Etiology of Breast Implant-Associated Anaplastic Large Cell Lymphoma (BIA-ALCL): Current Directions in Research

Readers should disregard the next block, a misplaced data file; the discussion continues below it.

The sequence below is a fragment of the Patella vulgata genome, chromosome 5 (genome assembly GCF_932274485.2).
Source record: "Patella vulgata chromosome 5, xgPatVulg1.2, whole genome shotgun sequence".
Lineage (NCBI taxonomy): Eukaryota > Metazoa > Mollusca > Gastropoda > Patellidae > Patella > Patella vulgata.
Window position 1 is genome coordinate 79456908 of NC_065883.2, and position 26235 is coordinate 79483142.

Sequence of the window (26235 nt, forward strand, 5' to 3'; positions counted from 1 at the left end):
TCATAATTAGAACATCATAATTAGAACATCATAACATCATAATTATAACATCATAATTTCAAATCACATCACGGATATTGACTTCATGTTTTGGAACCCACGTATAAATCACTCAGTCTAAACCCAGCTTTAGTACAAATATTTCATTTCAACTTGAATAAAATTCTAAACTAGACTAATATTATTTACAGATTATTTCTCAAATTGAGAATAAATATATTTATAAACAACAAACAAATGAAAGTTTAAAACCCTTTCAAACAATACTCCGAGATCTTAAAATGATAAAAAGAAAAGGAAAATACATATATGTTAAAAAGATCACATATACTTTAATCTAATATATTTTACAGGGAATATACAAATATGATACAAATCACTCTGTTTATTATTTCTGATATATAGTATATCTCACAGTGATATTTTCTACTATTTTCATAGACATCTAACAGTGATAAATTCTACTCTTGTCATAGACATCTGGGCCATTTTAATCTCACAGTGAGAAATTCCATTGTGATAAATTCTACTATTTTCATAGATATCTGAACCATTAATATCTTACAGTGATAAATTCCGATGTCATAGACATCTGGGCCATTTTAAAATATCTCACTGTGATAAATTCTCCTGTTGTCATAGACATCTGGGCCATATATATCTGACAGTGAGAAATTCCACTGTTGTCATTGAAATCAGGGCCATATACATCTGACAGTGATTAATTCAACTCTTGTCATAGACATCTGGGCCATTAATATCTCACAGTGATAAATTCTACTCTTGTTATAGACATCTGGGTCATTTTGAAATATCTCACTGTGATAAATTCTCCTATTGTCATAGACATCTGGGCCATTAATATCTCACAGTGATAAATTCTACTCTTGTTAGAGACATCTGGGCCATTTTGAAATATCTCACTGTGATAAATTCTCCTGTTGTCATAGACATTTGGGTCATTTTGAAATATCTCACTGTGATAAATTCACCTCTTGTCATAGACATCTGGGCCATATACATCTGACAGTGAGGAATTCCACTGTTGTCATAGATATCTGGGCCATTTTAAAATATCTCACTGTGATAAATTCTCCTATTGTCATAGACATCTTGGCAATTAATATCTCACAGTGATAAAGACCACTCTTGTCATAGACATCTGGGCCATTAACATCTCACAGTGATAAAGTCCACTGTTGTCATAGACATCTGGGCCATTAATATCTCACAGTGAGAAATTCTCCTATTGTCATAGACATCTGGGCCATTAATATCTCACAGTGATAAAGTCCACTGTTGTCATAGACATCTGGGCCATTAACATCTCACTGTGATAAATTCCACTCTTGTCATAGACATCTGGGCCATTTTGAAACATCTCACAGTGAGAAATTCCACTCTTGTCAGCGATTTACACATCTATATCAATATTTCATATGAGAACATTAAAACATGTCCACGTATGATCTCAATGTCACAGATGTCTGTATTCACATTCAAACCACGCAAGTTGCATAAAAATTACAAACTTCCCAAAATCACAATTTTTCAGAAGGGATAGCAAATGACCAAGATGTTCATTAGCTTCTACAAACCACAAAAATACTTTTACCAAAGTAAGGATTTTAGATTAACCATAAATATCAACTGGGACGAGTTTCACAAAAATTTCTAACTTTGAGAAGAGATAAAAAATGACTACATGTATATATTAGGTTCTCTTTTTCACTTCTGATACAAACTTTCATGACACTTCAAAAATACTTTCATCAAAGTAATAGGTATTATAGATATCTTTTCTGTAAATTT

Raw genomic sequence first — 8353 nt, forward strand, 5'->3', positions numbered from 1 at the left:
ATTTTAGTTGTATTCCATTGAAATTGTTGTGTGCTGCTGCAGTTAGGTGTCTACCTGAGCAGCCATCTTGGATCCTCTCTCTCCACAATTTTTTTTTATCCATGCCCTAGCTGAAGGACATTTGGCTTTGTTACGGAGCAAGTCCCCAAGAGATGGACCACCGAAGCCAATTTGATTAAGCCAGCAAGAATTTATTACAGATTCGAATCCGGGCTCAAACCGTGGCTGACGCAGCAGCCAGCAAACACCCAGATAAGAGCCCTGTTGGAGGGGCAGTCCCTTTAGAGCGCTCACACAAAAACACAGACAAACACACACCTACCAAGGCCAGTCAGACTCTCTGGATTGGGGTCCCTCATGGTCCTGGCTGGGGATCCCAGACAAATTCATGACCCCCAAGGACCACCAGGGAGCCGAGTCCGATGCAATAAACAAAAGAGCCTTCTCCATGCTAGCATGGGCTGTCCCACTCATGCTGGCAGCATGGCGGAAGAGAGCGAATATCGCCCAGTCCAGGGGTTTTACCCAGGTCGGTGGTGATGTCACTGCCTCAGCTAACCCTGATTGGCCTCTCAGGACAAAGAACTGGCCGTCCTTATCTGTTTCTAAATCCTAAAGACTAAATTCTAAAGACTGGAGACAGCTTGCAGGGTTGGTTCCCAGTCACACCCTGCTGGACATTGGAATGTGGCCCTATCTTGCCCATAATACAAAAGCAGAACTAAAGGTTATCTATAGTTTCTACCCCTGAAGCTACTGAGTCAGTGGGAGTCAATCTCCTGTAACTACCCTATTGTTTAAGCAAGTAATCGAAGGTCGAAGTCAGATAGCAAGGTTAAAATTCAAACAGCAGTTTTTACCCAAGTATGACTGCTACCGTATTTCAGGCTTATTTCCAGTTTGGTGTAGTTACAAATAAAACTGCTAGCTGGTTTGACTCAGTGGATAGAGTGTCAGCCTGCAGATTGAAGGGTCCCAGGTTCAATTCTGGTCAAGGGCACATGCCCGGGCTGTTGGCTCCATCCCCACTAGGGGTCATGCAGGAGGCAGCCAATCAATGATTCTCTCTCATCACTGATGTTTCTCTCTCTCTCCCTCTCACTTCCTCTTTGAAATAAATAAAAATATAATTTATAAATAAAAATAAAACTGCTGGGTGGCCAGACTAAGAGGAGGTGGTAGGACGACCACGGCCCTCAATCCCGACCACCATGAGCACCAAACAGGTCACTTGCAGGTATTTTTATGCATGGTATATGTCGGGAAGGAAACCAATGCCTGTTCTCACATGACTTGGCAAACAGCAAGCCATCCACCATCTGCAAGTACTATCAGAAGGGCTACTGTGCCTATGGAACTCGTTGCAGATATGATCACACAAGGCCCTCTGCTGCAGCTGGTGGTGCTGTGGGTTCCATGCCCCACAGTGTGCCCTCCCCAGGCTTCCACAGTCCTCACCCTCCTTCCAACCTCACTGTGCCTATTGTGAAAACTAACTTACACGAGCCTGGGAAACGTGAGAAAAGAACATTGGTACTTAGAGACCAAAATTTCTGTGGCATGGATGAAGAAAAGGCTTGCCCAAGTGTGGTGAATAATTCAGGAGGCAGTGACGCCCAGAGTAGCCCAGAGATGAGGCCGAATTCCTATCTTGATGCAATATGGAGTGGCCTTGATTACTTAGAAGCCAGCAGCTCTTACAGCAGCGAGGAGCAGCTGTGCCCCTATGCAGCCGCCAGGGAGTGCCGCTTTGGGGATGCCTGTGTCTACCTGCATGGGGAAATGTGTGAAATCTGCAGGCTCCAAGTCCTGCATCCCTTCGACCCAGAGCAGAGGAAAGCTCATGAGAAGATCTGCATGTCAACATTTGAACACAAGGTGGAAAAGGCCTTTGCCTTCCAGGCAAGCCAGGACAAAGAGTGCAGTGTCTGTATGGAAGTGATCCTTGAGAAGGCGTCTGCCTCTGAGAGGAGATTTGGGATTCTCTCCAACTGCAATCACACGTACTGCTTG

Breast implant-associated anaplastic large cell lymphoma (BIA-ALCL) is a CD30-positive, anaplastic lymphoma kinase-negative T-cell lymphoma. Where implant history is known, all confirmed cases to date have occurred in patients with exposure to textured implants. There is a spectrum of disease presentation, with the most common occurring as a seroma with an indolent course. A less common presentation occurs as locally advanced or, rarely, as metastatic disease. Here we review the immunological characteristics of BIA-ALCL and potential triggers leading to its development. BIA-ALCL occurs in an inflammatory microenvironment with significant lymphocyte and plasma cell infiltration and a prominent Th1/Th17 phenotype in advanced disease. Genetic lesions affecting the JAK/STAT signaling pathway are commonly present. Proposed triggers for the development of malignancy include mechanical friction, silicone implant shell particulates, silicone leachables, and bacteria. Of these, the bacterial hypothesis has received significant attention, supported by a plausible biologic model. In this model, bacteria form an adherent biofilm in the favorable environment of the textured implant surface, producing a bacterial load that elicits a chronic inflammatory response. Bacterial antigens, primarily of Gram-negative origin, may trigger innate immunity and induce T-cell proliferation with subsequent malignant transformation in genetically susceptible individuals. Although much remains to be elucidated regarding the multifactorial origins of BIA-ALCL, future research should focus on prevention and treatment strategies, recognizing susceptible populations, and whether decreasing the risk of BIA-ALCL is possible.